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How to Seed Fescue in the Spring

By Bridget Kelly ; Updated September 21, 2017
Fescue lawns hold up well to traffic.
grass,lawn image by Greg Pickens from Fotolia.com

Fescue is a cool-season grass. Although fall is considered the best time to plant fescue seed, planting in spring is also possible. The most important aspect in choosing when to plant the fescue seed is the temperature of the soil. Ideally, the soil temperature should be between 50 and 65 degrees F. This will normally occur when the air temperature reaches 60 degrees F, according to turf growers at Fescue.com. You will need 3 to 5 pounds of fescue seed per 1,000 square feet of planting area, according to the Virginia Cooperative Extension.

Test your soil before sowing the fescue seed. Check with your county cooperative extension office for soil-testing facilities or purchase testing kits at a gardening center or nursery.

Analyze the soil test results to determine which, if any, amendments will be required. Common amendments for a fescue lawn include nitrogen, lime and compost.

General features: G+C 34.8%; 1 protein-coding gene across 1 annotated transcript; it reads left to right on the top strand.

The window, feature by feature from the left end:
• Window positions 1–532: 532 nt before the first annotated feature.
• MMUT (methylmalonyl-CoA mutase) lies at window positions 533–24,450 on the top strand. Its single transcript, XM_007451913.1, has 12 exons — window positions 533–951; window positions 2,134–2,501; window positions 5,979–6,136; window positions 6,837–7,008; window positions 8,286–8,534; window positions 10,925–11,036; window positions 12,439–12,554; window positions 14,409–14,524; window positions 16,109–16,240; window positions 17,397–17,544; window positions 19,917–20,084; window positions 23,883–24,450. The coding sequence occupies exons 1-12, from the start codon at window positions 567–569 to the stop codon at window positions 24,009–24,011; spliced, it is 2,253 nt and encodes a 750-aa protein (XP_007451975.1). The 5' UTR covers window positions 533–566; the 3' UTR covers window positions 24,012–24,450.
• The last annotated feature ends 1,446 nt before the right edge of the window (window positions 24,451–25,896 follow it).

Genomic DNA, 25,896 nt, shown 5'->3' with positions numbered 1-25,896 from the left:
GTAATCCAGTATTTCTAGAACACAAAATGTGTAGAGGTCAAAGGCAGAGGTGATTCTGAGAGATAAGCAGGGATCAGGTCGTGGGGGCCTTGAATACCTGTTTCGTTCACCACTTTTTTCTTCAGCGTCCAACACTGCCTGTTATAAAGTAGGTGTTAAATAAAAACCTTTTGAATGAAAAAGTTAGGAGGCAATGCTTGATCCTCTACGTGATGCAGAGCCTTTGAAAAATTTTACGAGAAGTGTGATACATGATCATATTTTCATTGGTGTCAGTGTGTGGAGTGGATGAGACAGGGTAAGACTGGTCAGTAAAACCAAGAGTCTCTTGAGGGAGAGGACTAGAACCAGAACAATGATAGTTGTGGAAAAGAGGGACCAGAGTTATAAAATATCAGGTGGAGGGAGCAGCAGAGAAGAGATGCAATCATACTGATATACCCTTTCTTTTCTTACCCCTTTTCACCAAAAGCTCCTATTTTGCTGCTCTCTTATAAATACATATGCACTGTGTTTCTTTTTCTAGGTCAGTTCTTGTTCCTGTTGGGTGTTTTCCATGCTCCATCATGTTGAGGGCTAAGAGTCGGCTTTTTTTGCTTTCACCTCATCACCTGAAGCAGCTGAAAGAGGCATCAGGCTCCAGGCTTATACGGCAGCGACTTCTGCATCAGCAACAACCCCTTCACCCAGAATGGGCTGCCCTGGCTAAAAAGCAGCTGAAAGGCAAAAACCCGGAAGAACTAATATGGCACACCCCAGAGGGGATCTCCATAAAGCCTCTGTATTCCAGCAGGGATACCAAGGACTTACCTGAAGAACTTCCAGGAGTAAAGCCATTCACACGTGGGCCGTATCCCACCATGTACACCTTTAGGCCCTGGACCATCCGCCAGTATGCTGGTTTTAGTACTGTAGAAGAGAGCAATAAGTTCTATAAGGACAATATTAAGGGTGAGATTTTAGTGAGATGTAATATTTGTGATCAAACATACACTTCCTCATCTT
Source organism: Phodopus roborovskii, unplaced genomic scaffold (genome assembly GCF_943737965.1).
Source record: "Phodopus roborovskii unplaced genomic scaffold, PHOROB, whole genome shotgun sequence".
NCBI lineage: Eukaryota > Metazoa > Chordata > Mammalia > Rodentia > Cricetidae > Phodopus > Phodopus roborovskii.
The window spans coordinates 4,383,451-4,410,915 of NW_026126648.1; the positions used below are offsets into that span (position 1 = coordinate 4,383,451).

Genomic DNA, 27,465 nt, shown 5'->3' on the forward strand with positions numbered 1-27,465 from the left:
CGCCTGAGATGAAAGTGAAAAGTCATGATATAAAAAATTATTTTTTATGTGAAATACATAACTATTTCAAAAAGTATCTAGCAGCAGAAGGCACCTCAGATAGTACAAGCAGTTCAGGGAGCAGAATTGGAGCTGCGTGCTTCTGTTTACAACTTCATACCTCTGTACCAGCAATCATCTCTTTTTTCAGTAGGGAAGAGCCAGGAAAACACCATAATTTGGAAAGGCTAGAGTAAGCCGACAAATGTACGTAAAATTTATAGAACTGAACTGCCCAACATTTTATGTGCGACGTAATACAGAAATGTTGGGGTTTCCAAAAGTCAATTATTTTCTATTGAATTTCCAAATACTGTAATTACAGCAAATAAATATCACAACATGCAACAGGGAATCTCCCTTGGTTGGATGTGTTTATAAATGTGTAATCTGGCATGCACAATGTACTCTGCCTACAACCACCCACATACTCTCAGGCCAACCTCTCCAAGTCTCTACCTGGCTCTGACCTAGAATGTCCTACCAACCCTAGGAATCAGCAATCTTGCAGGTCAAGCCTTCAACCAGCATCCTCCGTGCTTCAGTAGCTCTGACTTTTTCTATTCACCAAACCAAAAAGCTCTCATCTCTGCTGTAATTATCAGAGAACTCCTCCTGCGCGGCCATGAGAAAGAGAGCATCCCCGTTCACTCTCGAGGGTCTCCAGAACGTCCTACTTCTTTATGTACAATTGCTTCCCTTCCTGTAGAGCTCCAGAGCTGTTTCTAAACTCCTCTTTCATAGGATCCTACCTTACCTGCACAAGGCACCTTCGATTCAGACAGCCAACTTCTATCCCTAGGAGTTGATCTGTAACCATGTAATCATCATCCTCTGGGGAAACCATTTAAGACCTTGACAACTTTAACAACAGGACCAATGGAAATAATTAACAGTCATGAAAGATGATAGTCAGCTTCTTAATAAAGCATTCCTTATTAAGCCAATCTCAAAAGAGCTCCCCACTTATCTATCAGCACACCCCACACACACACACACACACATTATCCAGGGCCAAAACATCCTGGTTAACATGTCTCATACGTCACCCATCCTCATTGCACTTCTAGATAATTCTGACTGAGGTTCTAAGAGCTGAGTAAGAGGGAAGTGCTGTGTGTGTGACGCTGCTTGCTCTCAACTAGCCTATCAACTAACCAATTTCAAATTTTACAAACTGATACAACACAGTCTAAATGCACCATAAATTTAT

Pour the amendments, at the rate suggested by the soil analysis, over the planting bed. Til them into the existing soil until the soil in the area is loose and there are no large clods. Level the soil with the rake, removing any hills or depressions.

Pour half of the fescue seed and half of the sand into the broadcast spreader. Walk over the planting area in an east-to-west direction, sowing the seed as you walk.

Fill the broadcast spreader with the remaining seed and sand and walk in a north-to-south direction, seeding as you walk.

Rake the area lightly so that the seeds are just slightly covered.

Roll the planting area with the hand roller until the soil is compacted.

Water the planting area with the fine mist setting on your hose or sprinkler and water daily until the seeds germinate.


Things You Will Need

  • Soil amendments
  • Tiller or shovel
  • Rake
  • 1 gallon of coarse sand
  • Broadcast seed spreader
  • Hand roller


  • Master gardeners at the Gloucester County, Virgina, extension suggest that residential plantings of fescue do not require a straw mulch.

About the Author


Based in the American Southwest, Bridget Kelly has been writing about gardening and real estate since 2005. Her articles have appeared at Trulia.com, SFGate.com, GardenGuides.com, RE/MAX.com, MarketLeader.com, RealEstate.com, USAToday.com and in "Chicago Agent" magazine, to name a few. She holds a Bachelor of Arts in English with a concentration in creative writing.